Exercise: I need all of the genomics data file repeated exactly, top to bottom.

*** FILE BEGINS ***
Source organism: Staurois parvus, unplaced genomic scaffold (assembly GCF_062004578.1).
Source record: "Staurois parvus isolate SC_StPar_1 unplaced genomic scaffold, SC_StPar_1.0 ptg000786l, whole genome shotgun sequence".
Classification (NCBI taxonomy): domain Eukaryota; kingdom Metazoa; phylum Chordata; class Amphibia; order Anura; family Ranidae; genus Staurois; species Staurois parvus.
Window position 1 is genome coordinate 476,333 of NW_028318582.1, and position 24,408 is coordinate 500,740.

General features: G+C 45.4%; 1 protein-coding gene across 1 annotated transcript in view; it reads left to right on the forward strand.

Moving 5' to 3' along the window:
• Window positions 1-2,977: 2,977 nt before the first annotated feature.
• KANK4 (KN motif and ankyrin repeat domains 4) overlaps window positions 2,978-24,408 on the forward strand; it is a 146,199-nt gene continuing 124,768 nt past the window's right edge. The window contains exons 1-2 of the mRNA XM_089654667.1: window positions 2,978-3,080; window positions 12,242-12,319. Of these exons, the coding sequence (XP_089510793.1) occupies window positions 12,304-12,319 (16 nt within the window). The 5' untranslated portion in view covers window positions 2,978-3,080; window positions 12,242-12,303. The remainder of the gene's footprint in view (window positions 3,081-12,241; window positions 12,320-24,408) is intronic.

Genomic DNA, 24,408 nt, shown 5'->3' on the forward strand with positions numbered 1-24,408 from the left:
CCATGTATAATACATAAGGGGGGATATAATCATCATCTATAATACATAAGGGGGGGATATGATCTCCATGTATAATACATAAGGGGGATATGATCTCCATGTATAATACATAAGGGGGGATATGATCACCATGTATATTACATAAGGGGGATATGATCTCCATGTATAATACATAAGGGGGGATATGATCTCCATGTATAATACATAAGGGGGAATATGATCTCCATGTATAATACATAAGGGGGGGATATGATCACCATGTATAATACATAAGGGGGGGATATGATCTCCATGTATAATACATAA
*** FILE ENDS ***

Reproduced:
Source organism: Staurois parvus, unplaced genomic scaffold (assembly GCF_062004578.1).
Source record: "Staurois parvus isolate SC_StPar_1 unplaced genomic scaffold, SC_StPar_1.0 ptg000786l, whole genome shotgun sequence".
Classification (NCBI taxonomy): domain Eukaryota; kingdom Metazoa; phylum Chordata; class Amphibia; order Anura; family Ranidae; genus Staurois; species Staurois parvus.
Window position 1 is genome coordinate 476,333 of NW_028318582.1, and position 24,408 is coordinate 500,740.

General features: G+C 45.4%; 1 protein-coding gene across 1 annotated transcript in view; it reads left to right on the forward strand.

Moving 5' to 3' along the window:
• Window positions 1-2,977: 2,977 nt before the first annotated feature.
• KANK4 (KN motif and ankyrin repeat domains 4) overlaps window positions 2,978-24,408 on the forward strand; it is a 146,199-nt gene continuing 124,768 nt past the window's right edge. The window contains exons 1-2 of the mRNA XM_089654667.1: window positions 2,978-3,080; window positions 12,242-12,319. Of these exons, the coding sequence (XP_089510793.1) occupies window positions 12,304-12,319 (16 nt within the window). The 5' untranslated portion in view covers window positions 2,978-3,080; window positions 12,242-12,303. The remainder of the gene's footprint in view (window positions 3,081-12,241; window positions 12,320-24,408) is intronic.

Genomic DNA, 24,408 nt, shown 5'->3' on the forward strand with positions numbered 1-24,408 from the left:
CCATGTATAATACATAAGGGGGGATATAATCATCATCTATAATACATAAGGGGGGGATATGATCTCCATGTATAATACATAAGGGGGATATGATCTCCATGTATAATACATAAGGGGGGATATGATCACCATGTATATTACATAAGGGGGATATGATCTCCATGTATAATACATAAGGGGGGATATGATCTCCATGTATAATACATAAGGGGGAATATGATCTCCATGTATAATACATAAGGGGGGGATATGATCACCATGTATAATACATAAGGGGGGGATATGATCTCCATGTATAATACATAA